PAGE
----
This application, though intended to accomplish purposes similar to my US. Pat. No. 3,309,690, is improved over the original device to permit new uses of it on various construction equipment operated around power lines and further includes a new and improved threshold circuit which makes it more reliable and sharper in its ability to define the border between safe and unsafe areas of operation.

More specifically, the improvements serving to adapt the original helmet unit to these new uses consist in putting the unit into a larger and more rugged package, a longer-lived power supply, a more powerful alarm signal device to overcome ambient sound levels, more sensitivity through an improved amplifier and larger pickup antenna, and a unit-testing signal generator operative to inject into the antenna circuit a 60 hz test signal to check the device.

The threshold circuit has been simplified and improved, resulting in increased reliability because of the reduction in the number ofcomponents used.

It is illustrated as mounted on an aerial crane basket but the device may be mounted on any piece of equipment in danger of contacting electric lines or sources and may be carried by a person in danger of exposure to electrical hazards. Y

Previous devices of the same general nature are of such size and construction as to limit their use to providing protection to the operators of various construction machines or vehicles. These previous devices were not able to satisfactorily indicate to the operator the presence of dangerous electrical lines, and have not proven to have sufficient threshold stability to allow a precise adjustment to fixed distances from energized lines as required by new government safety regulations.

In addition, an individual operator could not easily control these prior-art proximity devices, and it was especially difficult to calibrate them readily in the field. In exceptionally noisy locations, the warning signal emitted from theprevious devices was difficult to hear, in that it was usually a 60-cycle hum. Another serious drawback of the prior art devices was that they were designed primarily for usein receiving electromagnetic radiation from in-service power lines. However, it is not always possible to have the workmen engaged in areas where the power lines are operating normally. Quite often the workmen must work in areas where there are fallen power lines. The prior art devices were relatively ineffective in warning the workmen of the presence of 'ing of the precise distance to which the person or maa nearby broken power line which carried no current.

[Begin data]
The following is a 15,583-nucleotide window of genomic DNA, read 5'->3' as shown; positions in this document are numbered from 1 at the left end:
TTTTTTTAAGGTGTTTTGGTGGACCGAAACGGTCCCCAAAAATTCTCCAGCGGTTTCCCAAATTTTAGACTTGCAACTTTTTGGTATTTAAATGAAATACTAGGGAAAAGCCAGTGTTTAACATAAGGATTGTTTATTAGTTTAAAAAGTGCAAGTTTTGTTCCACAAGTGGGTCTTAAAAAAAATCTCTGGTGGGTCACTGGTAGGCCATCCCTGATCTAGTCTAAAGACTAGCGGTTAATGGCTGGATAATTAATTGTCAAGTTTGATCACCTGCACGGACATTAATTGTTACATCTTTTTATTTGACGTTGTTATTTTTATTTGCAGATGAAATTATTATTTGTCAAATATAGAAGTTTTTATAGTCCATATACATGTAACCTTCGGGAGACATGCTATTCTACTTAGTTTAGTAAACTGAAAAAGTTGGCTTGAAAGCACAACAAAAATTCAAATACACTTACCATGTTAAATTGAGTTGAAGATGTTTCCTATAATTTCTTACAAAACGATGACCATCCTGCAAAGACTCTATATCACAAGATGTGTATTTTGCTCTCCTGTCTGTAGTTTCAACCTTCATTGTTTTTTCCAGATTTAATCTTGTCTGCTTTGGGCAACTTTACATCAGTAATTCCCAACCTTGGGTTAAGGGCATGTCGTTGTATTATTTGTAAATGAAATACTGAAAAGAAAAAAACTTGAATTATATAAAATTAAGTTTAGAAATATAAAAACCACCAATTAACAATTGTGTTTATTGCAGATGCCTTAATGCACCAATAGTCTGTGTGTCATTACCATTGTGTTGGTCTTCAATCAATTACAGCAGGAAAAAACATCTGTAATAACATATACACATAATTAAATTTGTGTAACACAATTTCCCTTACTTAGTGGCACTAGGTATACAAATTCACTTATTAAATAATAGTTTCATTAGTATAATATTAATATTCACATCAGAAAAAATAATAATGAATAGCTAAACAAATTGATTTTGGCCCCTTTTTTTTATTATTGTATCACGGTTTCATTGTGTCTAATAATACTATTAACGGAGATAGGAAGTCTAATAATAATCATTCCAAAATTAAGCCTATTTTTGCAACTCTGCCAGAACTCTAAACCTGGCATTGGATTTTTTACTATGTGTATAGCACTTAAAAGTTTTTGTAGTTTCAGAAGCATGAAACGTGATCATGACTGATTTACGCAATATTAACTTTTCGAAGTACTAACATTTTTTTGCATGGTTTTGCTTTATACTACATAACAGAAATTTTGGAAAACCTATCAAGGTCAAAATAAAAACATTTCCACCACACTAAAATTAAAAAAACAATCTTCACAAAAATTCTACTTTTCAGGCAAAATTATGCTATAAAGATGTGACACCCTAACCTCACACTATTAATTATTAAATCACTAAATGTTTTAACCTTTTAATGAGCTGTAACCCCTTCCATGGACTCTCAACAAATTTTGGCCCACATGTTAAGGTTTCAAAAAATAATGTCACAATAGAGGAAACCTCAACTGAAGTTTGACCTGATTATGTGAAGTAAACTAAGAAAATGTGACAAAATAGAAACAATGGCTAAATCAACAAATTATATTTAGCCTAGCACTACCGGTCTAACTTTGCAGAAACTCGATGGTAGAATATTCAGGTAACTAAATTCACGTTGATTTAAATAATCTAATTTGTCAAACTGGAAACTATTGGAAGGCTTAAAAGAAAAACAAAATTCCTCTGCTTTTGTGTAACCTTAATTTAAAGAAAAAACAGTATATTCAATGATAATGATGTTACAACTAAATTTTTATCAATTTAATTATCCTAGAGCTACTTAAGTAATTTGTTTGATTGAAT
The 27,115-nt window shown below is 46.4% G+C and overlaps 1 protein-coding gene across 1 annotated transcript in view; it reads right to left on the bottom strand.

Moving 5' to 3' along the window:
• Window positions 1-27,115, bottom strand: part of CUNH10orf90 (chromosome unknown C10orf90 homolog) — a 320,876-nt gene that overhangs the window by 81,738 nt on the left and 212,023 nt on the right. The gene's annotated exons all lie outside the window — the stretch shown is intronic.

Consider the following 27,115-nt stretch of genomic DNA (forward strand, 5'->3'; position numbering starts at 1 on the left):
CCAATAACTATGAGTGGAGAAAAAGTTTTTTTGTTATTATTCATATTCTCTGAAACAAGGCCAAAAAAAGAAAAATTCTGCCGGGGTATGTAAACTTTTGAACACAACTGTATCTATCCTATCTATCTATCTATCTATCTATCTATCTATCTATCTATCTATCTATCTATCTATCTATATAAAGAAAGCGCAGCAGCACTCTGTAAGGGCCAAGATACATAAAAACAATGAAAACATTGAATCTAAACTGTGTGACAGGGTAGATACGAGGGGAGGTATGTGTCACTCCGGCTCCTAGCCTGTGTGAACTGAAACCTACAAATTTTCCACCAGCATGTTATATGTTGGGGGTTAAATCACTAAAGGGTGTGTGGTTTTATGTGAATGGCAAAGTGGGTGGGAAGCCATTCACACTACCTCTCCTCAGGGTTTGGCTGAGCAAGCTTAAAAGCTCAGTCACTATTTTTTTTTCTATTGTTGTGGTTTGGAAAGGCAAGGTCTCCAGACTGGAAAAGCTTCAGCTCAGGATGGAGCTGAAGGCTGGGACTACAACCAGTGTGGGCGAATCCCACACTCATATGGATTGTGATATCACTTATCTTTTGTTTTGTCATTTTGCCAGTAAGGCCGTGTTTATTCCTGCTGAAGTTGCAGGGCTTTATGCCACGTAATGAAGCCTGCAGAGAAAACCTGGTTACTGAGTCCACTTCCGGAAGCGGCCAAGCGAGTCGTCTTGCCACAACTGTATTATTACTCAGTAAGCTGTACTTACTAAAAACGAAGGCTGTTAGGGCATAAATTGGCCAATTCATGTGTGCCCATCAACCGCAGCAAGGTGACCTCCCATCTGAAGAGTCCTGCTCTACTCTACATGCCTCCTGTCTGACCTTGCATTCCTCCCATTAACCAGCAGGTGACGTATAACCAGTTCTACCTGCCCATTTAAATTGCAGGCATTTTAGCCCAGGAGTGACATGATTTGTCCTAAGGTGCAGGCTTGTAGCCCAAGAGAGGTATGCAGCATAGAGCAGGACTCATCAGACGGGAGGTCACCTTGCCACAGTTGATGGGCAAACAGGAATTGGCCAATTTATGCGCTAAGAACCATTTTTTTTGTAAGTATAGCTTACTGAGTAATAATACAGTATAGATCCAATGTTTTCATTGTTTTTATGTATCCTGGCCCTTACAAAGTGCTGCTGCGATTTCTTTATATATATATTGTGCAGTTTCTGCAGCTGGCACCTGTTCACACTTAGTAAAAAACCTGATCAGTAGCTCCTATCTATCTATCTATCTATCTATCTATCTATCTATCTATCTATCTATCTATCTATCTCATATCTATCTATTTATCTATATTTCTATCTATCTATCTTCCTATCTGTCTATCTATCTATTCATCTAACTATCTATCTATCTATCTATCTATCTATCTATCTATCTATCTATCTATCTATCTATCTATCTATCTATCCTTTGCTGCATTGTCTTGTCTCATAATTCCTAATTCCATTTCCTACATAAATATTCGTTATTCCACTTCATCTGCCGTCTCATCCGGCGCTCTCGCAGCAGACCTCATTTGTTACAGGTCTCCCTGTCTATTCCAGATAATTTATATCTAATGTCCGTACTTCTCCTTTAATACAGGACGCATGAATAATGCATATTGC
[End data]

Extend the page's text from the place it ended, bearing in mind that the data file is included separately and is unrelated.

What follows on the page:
Basically, the present invention will operate both in broken power line situations where the line has a high potential but no current flow, and in a situation where the power line is operating normally. However, because of the special considerations involved in the broken power line situations, it is preferable to have a safety device of the type herein described specifically constructed to operate either in a broken-line situation or else in a situation where the power lines are in normal operation.

In a broken power line situation, the operating characteristics of such a power line are very similar to the characteristics of an antenna in which electrical potential is present but current is not flowing in a continuous circuit. Such a broken power line emits a wave of electrostatic electrical energy detectable similar to a radio broadcast signal at the AC powerline frequency (generally 50 or 60 H This device is sensitive to such oscillations using an amplifier circuit to receive this signal and means to convert it into an audio or electrical signal. It is also capable of reacting to any magnetic radiation from an energised electrical source.

The primary object of this invention is to provide a safety device for preventing injury to persons by warnchine can safely approach an unprotected conductor having an electric potential.

Anotherobject of the invention is the provision of a safety device capable of being calibrated by the operator, for warning him of inadvertent approach within unsafe proximity to dangerous electric potential.

Yet another 'object of this invention is the provision of a portable safety device which senses the electrostatic field intensity to provide a warning that indicates unsafe distance from a conductor of electric current.

A still further object of this'invention is the provision of a novel and superior electronic circuit to be incorporated in a portable safety device which will accomplish the purpose of the above objects, and also test itself.

Other objects, advantages and capabilities of the invention will become apparent from the following description taken in conjunction with the accompanying drawings showing only a preferred embodiment of the invention.